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Shark 'Missing Link' Reveals Bony Past

Jun 01, 2015 02:56 PM EDT
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Modern sharks are known for their cartilaginous skeletons, but a new study has revealed a surprising "missing link" to more bony ancestors.

The team from Flinders University describes in the journal PLOS ONE a rare fossil discovered in 2005 in Western Australia, dating back to the Devonian Period about 380 million years ago. Detailed CT scanning has now shown that the 3-D skeleton contains trace amounts of calcified bone as well as cartilage.

The fossil is believed to represent a shark caught in a transitional evolutionary stage between a more bony frame and modern-day cartilaginous skeleton. This adds to growing evidence that sharks are less primitive creatures than scientists previously believed.

"Our shark more or less nails that theory, because here we have a heavily mineralized type of cartilage in the skeleton, which contains remnant bone cells," Professor John Long, a paleontologist at Flinders University, said in a blog post. "It's almost a missing link condition showing that early sharks had a lot more bone in their skeleton, and that just before modern sharks evolved they lost the bone, with only the soft cartilage remaining."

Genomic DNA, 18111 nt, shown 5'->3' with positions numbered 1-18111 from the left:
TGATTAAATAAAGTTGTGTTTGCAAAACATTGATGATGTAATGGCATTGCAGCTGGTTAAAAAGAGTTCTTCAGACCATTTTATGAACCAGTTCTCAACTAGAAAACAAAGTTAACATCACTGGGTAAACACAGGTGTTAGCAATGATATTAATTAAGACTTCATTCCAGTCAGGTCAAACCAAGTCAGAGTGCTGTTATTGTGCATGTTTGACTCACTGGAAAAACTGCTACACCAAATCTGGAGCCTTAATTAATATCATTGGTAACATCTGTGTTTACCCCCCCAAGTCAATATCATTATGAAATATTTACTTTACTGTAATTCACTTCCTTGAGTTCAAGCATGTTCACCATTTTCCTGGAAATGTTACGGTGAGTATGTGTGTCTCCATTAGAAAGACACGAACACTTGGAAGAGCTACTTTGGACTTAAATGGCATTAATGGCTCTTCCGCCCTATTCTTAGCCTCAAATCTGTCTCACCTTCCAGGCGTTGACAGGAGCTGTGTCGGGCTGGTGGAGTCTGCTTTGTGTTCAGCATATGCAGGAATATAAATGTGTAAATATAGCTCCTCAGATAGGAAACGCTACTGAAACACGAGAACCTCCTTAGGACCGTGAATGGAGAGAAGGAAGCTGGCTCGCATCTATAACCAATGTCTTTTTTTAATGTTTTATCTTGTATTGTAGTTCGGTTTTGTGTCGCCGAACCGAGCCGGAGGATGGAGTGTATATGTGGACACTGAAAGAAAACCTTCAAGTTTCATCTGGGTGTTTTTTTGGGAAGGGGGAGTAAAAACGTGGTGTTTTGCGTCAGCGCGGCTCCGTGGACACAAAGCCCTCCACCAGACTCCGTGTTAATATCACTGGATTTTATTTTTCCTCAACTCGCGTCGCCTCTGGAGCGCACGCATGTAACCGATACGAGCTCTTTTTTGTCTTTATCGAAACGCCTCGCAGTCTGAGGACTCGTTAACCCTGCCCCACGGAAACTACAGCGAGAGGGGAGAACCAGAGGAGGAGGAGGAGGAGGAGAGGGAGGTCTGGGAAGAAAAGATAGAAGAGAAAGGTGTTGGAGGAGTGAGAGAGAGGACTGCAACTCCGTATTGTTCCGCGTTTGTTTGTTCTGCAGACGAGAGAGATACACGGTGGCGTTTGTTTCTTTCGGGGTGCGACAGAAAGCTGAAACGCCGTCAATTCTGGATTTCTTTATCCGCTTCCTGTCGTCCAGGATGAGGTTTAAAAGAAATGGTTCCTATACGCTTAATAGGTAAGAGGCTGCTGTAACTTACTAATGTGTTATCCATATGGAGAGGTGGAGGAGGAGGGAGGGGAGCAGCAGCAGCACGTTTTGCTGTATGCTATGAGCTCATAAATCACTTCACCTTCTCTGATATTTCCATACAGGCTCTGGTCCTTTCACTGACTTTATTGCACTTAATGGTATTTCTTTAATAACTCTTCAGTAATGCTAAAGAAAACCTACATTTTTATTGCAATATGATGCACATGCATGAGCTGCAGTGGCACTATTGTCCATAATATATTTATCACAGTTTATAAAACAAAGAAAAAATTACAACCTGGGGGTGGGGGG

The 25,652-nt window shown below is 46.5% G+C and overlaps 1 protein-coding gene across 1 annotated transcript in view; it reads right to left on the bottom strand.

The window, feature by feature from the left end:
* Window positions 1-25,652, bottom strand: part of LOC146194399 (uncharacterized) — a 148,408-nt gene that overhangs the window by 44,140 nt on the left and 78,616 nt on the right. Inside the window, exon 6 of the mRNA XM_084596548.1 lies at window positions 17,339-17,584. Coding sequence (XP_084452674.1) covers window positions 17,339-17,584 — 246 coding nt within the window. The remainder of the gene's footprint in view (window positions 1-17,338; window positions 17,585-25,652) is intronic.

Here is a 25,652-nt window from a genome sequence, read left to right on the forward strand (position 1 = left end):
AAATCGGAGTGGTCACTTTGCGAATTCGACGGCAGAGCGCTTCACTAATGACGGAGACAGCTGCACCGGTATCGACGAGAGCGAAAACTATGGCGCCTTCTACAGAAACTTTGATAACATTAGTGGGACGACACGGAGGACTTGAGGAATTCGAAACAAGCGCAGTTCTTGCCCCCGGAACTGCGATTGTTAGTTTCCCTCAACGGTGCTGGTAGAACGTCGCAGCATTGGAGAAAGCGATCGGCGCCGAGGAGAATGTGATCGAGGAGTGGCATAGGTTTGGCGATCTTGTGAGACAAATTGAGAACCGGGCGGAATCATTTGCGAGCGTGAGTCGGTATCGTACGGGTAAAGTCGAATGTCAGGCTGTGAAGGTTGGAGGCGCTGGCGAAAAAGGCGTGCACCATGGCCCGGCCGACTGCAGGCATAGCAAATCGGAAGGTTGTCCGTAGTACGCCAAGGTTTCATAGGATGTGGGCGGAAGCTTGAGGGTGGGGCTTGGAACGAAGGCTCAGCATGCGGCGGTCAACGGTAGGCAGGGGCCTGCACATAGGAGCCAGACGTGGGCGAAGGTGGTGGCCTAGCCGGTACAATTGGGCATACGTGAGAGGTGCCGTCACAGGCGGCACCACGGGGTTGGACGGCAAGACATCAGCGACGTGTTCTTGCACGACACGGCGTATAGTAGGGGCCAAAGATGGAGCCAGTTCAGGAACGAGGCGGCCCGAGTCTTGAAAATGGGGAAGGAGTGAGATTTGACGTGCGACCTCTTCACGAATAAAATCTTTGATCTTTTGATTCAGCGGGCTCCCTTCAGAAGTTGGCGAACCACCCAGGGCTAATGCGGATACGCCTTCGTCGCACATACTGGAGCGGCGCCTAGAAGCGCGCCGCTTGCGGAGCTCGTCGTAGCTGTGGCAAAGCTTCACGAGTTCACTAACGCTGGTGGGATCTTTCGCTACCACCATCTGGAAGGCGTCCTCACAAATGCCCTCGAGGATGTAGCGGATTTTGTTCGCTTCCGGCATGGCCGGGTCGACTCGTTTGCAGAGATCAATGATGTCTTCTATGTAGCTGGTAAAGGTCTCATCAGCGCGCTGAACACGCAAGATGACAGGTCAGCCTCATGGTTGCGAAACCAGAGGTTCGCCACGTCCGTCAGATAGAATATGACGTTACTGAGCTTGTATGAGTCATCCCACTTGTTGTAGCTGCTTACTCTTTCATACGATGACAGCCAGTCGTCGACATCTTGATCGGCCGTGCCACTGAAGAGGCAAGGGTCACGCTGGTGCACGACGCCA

It was long thought that sharks and rays, because they have a cartilaginous skeleton, were part of a primitive evolutionary pathway, and that more bony fish were the advanced species. But it appears that the opposite may be true.

According to Long, sharks from the Devonian Period are not well known and most research is based on fossilized teeth. Their shark (found in the Gogo Formation in Western Australia, which was once a tropical reef), on the other hand, is rare because of how complete it is, and therefore paints a better picture of modern sharks' evolutionary past.

"This is a partial articulated skeleton, with the jaws and shoulder and all the teeth and scales, but best of all, we have acid-etched the fossils out of the rock, so they are three-dimensional, uncrushed and perfect. It's the first time a shark of that age has been prepared in that manner," Long said.

The authors conclude from their remarkable discovery that sharks may be "more evolutionarily derived," and are likely to be descended from bony ancestors.

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